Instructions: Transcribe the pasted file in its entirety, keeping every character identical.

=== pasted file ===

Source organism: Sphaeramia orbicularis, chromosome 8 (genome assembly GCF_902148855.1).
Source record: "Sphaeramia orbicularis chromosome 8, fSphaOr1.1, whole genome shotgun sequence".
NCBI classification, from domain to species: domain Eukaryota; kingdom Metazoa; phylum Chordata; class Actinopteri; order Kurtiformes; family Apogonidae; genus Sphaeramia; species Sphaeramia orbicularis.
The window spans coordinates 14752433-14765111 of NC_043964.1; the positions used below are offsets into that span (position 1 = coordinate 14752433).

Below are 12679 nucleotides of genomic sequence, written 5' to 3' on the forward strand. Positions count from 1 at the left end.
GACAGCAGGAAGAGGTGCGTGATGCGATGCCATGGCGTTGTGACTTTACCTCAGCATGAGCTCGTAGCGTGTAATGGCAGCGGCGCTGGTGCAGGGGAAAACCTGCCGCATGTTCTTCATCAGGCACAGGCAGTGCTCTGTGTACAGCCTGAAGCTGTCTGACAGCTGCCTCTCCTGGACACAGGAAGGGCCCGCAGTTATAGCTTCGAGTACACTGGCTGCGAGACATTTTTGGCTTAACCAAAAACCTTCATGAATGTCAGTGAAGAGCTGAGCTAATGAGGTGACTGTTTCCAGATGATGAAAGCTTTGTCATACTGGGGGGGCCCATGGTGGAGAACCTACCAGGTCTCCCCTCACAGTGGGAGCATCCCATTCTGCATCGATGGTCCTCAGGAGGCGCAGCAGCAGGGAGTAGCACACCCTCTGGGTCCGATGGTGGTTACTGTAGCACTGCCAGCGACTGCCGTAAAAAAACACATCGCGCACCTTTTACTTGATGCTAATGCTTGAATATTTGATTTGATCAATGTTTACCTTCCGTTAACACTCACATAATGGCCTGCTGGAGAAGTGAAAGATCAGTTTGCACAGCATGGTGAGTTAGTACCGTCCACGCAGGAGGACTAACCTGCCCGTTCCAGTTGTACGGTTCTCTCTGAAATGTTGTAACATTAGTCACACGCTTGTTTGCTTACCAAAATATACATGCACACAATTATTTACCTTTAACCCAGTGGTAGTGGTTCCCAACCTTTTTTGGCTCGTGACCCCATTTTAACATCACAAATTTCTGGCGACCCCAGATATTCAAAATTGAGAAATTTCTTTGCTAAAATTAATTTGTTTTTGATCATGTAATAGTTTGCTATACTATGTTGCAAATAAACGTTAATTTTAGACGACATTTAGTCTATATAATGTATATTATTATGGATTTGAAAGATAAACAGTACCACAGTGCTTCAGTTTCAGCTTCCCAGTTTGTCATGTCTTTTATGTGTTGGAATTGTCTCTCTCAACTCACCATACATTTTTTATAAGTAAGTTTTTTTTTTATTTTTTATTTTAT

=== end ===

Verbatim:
Source organism: Sphaeramia orbicularis, chromosome 8 (genome assembly GCF_902148855.1).
Source record: "Sphaeramia orbicularis chromosome 8, fSphaOr1.1, whole genome shotgun sequence".
NCBI classification, from domain to species: domain Eukaryota; kingdom Metazoa; phylum Chordata; class Actinopteri; order Kurtiformes; family Apogonidae; genus Sphaeramia; species Sphaeramia orbicularis.
The window spans coordinates 14752433-14765111 of NC_043964.1; the positions used below are offsets into that span (position 1 = coordinate 14752433).

Below are 12679 nucleotides of genomic sequence, written 5' to 3' on the forward strand. Positions count from 1 at the left end.
GACAGCAGGAAGAGGTGCGTGATGCGATGCCATGGCGTTGTGACTTTACCTCAGCATGAGCTCGTAGCGTGTAATGGCAGCGGCGCTGGTGCAGGGGAAAACCTGCCGCATGTTCTTCATCAGGCACAGGCAGTGCTCTGTGTACAGCCTGAAGCTGTCTGACAGCTGCCTCTCCTGGACACAGGAAGGGCCCGCAGTTATAGCTTCGAGTACACTGGCTGCGAGACATTTTTGGCTTAACCAAAAACCTTCATGAATGTCAGTGAAGAGCTGAGCTAATGAGGTGACTGTTTCCAGATGATGAAAGCTTTGTCATACTGGGGGGGCCCATGGTGGAGAACCTACCAGGTCTCCCCTCACAGTGGGAGCATCCCATTCTGCATCGATGGTCCTCAGGAGGCGCAGCAGCAGGGAGTAGCACACCCTCTGGGTCCGATGGTGGTTACTGTAGCACTGCCAGCGACTGCCGTAAAAAAACACATCGCGCACCTTTTACTTGATGCTAATGCTTGAATATTTGATTTGATCAATGTTTACCTTCCGTTAACACTCACATAATGGCCTGCTGGAGAAGTGAAAGATCAGTTTGCACAGCATGGTGAGTTAGTACCGTCCACGCAGGAGGACTAACCTGCCCGTTCCAGTTGTACGGTTCTCTCTGAAATGTTGTAACATTAGTCACACGCTTGTTTGCTTACCAAAATATACATGCACACAATTATTTACCTTTAACCCAGTGGTAGTGGTTCCCAACCTTTTTTGGCTCGTGACCCCATTTTAACATCACAAATTTCTGGCGACCCCAGATATTCAAAATTGAGAAATTTCTTTGCTAAAATTAATTTGTTTTTGATCATGTAATAGTTTGCTATACTATGTTGCAAATAAACGTTAATTTTAGACGACATTTAGTCTATATAATGTATATTATTATGGATTTGAAAGATAAACAGTACCACAGTGCTTCAGTTTCAGCTTCCCAGTTTGTCATGTCTTTTATGTGTTGGAATTGTCTCTCTCAACTCACCATACATTTTTTATAAGTAAGTTTTTTTTTTATTTTTTATTTTAT